Should you die, you’ll restart the level from the beginning with nothing carrying over. The same is true should you let your companion die, and due to how stupid they can be, this tends to be where failure is pulled from. That being said, because each level takes less than a few minutes to run through, failure never feels all that taxing. I don’t want to be too hard on the game, because this is certainly going to please some fans of the concept, but I would be remiss if I didn’t point out that you can get much better experiences elsewhere for a similar cost.
That, ladies and gents, is pretty much the sum of the campaign. You’ll start a level, shoot at the game’s very few enemy variations, buy stuff, repeat waves, kill the game’s singular boss, and watch the credits. Should you fancy more of a challenge, you can up the game’s difficulty from medium to hard, but this merely makes enemies faster and more resistant to damage. Whatever the case, when you’ve spent half of your lunch hour completing the rinse and repeat campaign, the game’s better half awaits you in the mercenaries mode.
The mercenaries mode is a combination of gameplay modes that sees you doing everything you did in the campaign, but here, it feels more grounded and better suited. In fact, I daresay that 2URVIVE would have been much better off dropping its campaign entirely, and just releasing as a bundle of short bouts of carnage. I say this because I found mercenaries to be more alluring and better defined, despite its silly, needless progression system that has you mindlessly working through level-ups until you hit the max rank.
That being said, working through the progression system is the only way to unlock more content in mercenaries; both new modes and new playable characters. The game’s playable characters offer their own unique loadouts, though, this means very little seeing as how you can just buy whatever the hell you want between waves anyway. The modes within tend to consist of the gameplay’s general framework, but with a few twists thrown into the mix; protect the president, cure your own infection on the fly, and other similar functionalities.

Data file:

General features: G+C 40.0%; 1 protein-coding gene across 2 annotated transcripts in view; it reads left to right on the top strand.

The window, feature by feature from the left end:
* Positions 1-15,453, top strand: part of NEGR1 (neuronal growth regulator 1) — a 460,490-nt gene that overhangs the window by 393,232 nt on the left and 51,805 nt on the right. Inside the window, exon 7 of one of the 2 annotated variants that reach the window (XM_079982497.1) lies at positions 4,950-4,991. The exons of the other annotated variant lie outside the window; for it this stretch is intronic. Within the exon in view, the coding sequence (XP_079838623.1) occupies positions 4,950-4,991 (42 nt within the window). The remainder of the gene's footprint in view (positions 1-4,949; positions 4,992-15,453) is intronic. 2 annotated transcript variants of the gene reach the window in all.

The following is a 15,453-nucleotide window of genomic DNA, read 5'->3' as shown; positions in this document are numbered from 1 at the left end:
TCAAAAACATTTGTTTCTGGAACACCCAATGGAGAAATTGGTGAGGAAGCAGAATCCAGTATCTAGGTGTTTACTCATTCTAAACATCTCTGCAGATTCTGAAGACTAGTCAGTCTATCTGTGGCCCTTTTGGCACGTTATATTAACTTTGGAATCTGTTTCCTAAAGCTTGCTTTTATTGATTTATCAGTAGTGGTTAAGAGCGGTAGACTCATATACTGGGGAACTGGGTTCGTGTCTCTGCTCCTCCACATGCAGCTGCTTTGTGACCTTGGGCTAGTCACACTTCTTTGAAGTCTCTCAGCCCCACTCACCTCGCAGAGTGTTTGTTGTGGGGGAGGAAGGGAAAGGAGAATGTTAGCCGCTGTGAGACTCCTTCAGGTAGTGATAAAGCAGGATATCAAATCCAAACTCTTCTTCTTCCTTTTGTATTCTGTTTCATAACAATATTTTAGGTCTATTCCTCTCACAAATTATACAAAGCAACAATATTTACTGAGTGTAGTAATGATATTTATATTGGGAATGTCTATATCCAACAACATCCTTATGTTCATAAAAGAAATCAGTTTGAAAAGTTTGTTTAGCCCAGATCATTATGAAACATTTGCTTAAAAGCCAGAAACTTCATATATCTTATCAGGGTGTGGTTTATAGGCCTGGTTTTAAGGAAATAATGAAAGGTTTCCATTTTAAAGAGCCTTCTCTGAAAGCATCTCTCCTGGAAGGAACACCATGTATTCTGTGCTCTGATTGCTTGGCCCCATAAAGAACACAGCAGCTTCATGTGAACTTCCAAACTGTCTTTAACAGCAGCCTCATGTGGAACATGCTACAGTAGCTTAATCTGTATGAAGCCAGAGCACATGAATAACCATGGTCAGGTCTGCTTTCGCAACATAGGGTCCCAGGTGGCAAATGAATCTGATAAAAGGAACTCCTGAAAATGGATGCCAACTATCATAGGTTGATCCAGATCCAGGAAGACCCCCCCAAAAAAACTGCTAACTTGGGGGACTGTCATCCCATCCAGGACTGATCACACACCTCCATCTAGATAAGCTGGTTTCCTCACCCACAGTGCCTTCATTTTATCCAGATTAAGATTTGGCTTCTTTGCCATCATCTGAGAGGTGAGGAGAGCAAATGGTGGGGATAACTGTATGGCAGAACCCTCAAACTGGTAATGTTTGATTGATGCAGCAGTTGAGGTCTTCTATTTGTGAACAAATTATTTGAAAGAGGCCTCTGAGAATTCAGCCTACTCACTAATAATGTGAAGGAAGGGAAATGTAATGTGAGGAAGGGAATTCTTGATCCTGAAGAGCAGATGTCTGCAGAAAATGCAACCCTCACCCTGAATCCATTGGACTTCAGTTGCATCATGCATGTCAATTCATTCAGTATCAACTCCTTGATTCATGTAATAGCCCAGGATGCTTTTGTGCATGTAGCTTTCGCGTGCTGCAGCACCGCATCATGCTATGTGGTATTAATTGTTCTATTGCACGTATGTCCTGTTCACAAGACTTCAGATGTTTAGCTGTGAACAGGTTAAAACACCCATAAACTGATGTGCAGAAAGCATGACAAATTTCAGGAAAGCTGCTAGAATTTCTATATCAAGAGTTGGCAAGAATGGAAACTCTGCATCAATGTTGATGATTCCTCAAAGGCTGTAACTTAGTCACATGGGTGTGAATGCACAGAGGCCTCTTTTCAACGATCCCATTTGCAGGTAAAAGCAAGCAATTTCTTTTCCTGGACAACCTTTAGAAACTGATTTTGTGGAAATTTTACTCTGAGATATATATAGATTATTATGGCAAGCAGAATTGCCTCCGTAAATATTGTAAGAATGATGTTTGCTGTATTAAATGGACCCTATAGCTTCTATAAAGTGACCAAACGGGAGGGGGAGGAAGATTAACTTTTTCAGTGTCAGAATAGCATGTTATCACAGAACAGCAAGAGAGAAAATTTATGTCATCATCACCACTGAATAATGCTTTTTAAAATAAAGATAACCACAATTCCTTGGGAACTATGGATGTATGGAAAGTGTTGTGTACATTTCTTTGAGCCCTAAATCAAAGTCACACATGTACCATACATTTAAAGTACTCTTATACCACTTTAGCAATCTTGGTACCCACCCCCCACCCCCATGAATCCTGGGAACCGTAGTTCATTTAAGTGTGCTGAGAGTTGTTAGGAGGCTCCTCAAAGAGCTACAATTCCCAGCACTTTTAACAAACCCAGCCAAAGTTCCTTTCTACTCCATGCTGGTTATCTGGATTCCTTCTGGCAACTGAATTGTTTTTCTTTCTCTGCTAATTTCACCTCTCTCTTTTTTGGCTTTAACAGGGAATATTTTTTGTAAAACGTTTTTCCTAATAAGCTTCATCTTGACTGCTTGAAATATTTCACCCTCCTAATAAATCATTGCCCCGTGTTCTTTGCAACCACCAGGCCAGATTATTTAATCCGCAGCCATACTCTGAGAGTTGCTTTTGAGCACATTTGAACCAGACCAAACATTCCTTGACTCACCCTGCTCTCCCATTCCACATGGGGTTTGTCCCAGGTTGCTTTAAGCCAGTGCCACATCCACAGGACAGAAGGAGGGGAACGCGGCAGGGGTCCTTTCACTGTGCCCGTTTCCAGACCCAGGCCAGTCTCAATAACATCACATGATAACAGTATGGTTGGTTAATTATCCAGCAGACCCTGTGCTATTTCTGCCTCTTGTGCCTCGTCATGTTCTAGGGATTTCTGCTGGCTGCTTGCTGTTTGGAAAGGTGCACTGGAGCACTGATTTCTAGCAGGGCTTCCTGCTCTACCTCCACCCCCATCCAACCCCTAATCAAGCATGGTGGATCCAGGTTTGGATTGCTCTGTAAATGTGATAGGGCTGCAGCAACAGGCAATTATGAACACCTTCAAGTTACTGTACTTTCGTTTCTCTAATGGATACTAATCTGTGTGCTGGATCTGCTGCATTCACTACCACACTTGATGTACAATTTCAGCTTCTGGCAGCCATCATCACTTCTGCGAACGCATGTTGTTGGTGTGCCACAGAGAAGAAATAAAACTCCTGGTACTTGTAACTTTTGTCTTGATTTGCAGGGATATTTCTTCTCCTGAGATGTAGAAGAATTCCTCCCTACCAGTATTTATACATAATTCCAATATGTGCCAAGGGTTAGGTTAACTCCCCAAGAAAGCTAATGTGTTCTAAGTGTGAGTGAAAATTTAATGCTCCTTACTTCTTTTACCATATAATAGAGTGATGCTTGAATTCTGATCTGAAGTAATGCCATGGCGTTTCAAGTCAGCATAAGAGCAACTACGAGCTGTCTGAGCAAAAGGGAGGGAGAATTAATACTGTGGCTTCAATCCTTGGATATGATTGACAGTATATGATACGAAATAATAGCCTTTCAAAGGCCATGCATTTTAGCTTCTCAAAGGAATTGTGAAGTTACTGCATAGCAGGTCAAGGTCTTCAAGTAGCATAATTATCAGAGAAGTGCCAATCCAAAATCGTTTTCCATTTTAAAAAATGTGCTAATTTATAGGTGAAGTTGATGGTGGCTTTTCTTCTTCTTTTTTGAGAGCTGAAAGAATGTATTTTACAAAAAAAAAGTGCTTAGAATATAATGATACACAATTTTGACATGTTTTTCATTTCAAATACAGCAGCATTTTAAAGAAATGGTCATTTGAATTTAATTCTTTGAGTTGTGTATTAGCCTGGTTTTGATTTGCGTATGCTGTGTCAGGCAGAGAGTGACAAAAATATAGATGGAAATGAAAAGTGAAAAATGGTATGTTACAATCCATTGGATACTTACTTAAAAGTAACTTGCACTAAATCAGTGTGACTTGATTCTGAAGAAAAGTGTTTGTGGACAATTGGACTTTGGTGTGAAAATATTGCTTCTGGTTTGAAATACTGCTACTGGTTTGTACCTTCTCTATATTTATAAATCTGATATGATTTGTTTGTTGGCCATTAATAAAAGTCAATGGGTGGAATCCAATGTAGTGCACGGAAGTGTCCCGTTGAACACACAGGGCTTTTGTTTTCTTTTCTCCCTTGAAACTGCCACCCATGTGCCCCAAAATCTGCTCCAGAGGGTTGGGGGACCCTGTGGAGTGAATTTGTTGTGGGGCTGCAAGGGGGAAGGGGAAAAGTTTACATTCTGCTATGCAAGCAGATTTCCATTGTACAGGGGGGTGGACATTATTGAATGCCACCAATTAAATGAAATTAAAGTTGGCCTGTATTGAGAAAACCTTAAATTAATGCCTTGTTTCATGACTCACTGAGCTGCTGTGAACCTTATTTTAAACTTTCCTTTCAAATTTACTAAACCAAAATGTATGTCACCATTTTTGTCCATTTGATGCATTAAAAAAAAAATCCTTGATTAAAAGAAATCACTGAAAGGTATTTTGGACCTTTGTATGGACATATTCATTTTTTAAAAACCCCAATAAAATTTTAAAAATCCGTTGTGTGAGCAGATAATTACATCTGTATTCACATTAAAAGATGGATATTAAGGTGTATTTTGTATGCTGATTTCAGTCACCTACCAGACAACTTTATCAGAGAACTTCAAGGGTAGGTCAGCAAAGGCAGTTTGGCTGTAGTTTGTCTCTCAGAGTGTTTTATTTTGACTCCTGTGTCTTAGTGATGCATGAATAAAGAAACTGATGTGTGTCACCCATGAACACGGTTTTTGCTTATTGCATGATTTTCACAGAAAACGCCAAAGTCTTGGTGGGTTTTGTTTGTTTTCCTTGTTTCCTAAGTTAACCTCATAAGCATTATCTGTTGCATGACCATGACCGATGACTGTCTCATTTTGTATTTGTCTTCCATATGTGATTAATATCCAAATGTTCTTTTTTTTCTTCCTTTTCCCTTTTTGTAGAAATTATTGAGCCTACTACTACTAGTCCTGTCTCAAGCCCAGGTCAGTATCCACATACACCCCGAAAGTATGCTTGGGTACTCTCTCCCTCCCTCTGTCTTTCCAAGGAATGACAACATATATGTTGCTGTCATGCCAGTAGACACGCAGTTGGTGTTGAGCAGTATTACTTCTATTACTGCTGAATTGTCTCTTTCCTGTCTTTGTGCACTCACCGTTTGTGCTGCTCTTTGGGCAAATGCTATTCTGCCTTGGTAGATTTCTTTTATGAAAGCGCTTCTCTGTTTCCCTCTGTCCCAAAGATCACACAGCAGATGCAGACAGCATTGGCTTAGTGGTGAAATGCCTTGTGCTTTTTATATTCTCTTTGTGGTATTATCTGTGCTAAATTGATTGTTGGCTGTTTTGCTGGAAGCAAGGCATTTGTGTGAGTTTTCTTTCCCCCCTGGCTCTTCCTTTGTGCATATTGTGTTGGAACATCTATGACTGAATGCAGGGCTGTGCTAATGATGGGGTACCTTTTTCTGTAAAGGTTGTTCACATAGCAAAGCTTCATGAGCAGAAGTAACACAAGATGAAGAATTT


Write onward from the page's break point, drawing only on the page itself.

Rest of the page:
The game plays at its best here, because it embraces its daft characteristics. I found more tension playing a mode that saw my health depleting at an alarming rate, forcing me to clear waves so that I could access a medikit. I found more excitement protecting an NPC as the dead came in from all angles, encouraging me to think more carefully about placement. I found more meaning in playing the wave-based mode, simply because it lasted much longer, and the difficulty curve was more structured, and, as a result, more engaging.
If 2URVIVE has one saving grace, its mercenaries. Granted, you’ll need to move through that annoying progression system to access everything, but nevertheless, this mode is what makes the game (albeit, just about) recommendable. The game’s visual and audio presentation is quite hit and miss across the board. There’s not much detail present throughout play, and the game makes a habit of constantly recycling its assets. Don’t get me wrong, it gets the job done, but only marginally. Less is not always more, as is the case here.
I can say the same about the audio work. The game’s soundtrack, together with its cues, are little more than serviceable. The bottom line in all of this is that if you’re looking for the next best top-down shooter, you wont find that here. 2URVIVE is, at best, passable, and even then I feel like that’s a bit of a stretch. Indeed, it functions as intended and performs well across solo and co-op play. Just, don’t come into this with any high-set expectations. Do that, and you’re unlikely to feel too burnt by the reality that this is just all so freaking… meh.
Neither interesting, nor dull. Neither exciting, nor boring. 2URVIVE is simply mediocre. The game’s campaign is its weakest link, offering very little depth and play variety throughout. The mercenaries mode, on the other hand, is better structured, better refined, and a lot more engaging. Still, even when it’s playing at its best, the whole ordeal comes off as relatively average in regards to its overall quality and functionality.
This game was tested and reviewed on Xbox One. All of the opinions and insights here are subject to that version.Want to keep up to date with the latest Xt reviews, Xt opinions and Xt content? Follow us on Facebook, Twitter, and YouTube.